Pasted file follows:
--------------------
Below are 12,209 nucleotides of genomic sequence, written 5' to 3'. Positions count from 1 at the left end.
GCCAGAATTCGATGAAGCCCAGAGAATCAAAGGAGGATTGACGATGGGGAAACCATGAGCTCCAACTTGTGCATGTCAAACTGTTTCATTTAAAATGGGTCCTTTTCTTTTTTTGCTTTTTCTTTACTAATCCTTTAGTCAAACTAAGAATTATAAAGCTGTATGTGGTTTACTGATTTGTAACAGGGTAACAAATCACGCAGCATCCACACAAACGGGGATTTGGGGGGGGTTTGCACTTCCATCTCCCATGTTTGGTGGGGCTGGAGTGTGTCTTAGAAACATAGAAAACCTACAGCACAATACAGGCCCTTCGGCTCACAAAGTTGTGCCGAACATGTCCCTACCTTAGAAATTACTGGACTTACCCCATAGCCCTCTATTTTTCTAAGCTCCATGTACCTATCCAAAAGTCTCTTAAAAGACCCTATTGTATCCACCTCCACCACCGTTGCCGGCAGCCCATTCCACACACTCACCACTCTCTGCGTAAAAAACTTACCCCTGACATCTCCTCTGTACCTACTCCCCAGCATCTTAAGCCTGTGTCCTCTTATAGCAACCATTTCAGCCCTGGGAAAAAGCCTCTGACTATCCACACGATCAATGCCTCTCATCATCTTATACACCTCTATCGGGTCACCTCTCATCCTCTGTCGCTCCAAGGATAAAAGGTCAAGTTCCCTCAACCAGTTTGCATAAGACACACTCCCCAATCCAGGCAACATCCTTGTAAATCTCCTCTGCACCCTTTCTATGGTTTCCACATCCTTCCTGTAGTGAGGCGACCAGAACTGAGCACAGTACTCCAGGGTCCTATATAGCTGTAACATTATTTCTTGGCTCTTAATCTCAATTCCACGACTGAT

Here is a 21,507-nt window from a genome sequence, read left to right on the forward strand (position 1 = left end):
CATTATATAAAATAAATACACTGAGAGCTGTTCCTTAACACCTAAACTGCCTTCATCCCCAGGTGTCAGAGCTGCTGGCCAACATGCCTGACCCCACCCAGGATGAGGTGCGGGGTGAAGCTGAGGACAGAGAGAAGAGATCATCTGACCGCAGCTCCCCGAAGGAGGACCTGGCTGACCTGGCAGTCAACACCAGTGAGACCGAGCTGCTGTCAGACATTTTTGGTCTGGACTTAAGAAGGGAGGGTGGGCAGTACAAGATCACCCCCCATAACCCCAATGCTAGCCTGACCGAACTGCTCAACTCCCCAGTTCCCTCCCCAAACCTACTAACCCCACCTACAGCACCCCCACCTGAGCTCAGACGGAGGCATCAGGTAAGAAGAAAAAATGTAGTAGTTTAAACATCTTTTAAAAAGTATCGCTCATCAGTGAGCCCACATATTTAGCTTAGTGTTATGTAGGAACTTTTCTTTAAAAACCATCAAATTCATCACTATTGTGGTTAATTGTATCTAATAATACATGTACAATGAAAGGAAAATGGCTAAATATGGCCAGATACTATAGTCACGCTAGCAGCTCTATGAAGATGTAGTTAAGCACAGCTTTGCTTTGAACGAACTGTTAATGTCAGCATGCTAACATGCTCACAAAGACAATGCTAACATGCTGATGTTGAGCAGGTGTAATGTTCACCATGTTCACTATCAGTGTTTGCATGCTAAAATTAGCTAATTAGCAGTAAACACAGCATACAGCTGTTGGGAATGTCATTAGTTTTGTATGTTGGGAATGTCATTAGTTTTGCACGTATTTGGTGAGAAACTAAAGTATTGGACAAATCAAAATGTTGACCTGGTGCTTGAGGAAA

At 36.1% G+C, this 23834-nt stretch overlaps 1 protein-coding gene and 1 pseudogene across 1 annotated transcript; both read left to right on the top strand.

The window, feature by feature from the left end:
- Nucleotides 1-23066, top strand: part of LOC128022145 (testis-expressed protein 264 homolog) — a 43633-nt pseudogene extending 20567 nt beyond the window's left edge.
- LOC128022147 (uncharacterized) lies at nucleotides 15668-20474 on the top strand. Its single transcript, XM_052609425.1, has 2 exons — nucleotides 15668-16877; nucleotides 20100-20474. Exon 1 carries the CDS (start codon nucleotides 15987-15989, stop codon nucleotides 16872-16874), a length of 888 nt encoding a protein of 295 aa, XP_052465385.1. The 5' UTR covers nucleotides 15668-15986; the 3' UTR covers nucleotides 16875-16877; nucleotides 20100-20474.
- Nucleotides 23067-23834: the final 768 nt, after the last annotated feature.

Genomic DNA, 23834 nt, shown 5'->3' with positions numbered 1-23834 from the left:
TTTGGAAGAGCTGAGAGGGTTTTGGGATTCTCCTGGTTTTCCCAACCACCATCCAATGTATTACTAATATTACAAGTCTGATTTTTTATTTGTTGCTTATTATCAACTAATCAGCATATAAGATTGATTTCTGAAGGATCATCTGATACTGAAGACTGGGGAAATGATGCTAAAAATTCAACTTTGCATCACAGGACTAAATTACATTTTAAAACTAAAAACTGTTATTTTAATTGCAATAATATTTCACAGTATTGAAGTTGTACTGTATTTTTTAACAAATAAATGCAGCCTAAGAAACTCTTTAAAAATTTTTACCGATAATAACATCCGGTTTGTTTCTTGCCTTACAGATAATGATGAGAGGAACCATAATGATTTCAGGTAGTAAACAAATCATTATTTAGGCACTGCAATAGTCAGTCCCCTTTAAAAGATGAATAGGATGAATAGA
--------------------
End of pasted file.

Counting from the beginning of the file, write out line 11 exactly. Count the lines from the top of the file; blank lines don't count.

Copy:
TTTGGAAGAGCTGAGAGGGTTTTGGGATTCTCCTGGTTTTCCCAACCACCATCCAATGTATTACTAATATTACAAGTCTGATTTTTTATTTGTTGCTTATTATCAACTAATCAGCATATAAGATTGATTTCTGAAGGATCATCTGATACTGAAGACTGGGGAAATGATGCTAAAAATTCAACTTTGCATCACAGGACTAAATTACATTTTAAAACTAAAAACTGTTATTTTAATTGCAATAATATTTCACAGTATTGAAGTTGTACTGTATTTTTTAACAAATAAATGCAGCCTAAGAAACTCTTTAAAAATTTTTACCGATAATAACATCCGGTTTGTTTCTTGCCTTACAGATAATGATGAGAGGAACCATAATGATTTCAGGTAGTAAACAAATCATTATTTAGGCACTGCAATAGTCAGTCCCCTTTAAAAGATGAATAGGATGAATAGA